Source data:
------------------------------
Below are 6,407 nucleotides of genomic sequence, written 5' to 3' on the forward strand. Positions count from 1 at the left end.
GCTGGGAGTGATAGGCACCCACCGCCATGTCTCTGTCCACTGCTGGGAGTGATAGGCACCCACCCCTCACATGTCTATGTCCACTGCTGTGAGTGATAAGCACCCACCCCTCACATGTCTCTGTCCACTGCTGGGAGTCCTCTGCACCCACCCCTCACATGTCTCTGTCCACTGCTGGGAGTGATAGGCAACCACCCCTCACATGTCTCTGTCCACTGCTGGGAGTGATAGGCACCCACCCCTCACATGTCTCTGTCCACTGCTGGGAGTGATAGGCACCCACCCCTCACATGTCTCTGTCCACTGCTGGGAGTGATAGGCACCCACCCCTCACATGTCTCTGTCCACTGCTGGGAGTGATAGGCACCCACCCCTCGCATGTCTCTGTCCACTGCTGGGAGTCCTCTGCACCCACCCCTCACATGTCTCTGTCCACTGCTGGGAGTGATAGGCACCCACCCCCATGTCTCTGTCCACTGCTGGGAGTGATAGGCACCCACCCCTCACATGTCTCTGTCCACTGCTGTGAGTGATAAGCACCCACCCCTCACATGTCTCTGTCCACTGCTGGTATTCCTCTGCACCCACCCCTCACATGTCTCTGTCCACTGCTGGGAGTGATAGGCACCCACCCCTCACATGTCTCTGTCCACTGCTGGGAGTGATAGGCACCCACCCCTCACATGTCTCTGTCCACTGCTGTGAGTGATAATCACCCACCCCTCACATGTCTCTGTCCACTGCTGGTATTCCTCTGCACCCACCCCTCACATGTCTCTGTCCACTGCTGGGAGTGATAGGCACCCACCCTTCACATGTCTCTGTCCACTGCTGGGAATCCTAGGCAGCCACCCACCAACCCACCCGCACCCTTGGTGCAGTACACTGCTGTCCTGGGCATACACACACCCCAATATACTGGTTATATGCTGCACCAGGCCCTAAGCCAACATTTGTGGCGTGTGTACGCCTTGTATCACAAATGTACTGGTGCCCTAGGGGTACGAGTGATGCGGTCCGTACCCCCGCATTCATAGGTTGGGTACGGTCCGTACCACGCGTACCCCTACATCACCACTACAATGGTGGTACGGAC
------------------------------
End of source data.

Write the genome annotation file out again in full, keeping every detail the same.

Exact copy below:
Below are 6,407 nucleotides of genomic sequence, written 5' to 3' on the forward strand. Positions count from 1 at the left end.
GCTGGGAGTGATAGGCACCCACCGCCATGTCTCTGTCCACTGCTGGGAGTGATAGGCACCCACCCCTCACATGTCTATGTCCACTGCTGTGAGTGATAAGCACCCACCCCTCACATGTCTCTGTCCACTGCTGGGAGTCCTCTGCACCCACCCCTCACATGTCTCTGTCCACTGCTGGGAGTGATAGGCAACCACCCCTCACATGTCTCTGTCCACTGCTGGGAGTGATAGGCACCCACCCCTCACATGTCTCTGTCCACTGCTGGGAGTGATAGGCACCCACCCCTCACATGTCTCTGTCCACTGCTGGGAGTGATAGGCACCCACCCCTCACATGTCTCTGTCCACTGCTGGGAGTGATAGGCACCCACCCCTCGCATGTCTCTGTCCACTGCTGGGAGTCCTCTGCACCCACCCCTCACATGTCTCTGTCCACTGCTGGGAGTGATAGGCACCCACCCCCATGTCTCTGTCCACTGCTGGGAGTGATAGGCACCCACCCCTCACATGTCTCTGTCCACTGCTGTGAGTGATAAGCACCCACCCCTCACATGTCTCTGTCCACTGCTGGTATTCCTCTGCACCCACCCCTCACATGTCTCTGTCCACTGCTGGGAGTGATAGGCACCCACCCCTCACATGTCTCTGTCCACTGCTGGGAGTGATAGGCACCCACCCCTCACATGTCTCTGTCCACTGCTGTGAGTGATAATCACCCACCCCTCACATGTCTCTGTCCACTGCTGGTATTCCTCTGCACCCACCCCTCACATGTCTCTGTCCACTGCTGGGAGTGATAGGCACCCACCCTTCACATGTCTCTGTCCACTGCTGGGAATCCTAGGCAGCCACCCACCAACCCACCCGCACCCTTGGTGCAGTACACTGCTGTCCTGGGCATACACACACCCCAATATACTGGTTATATGCTGCACCAGGCCCTAAGCCAACATTTGTGGCGTGTGTACGCCTTGTATCACAAATGTACTGGTGCCCTAGGGGTACGAGTGATGCGGTCCGTACCCCCGCATTCATAGGTTGGGTACGGTCCGTACCACGCGTACCCCTACATCACCACTACAATGGTGGTACGGAC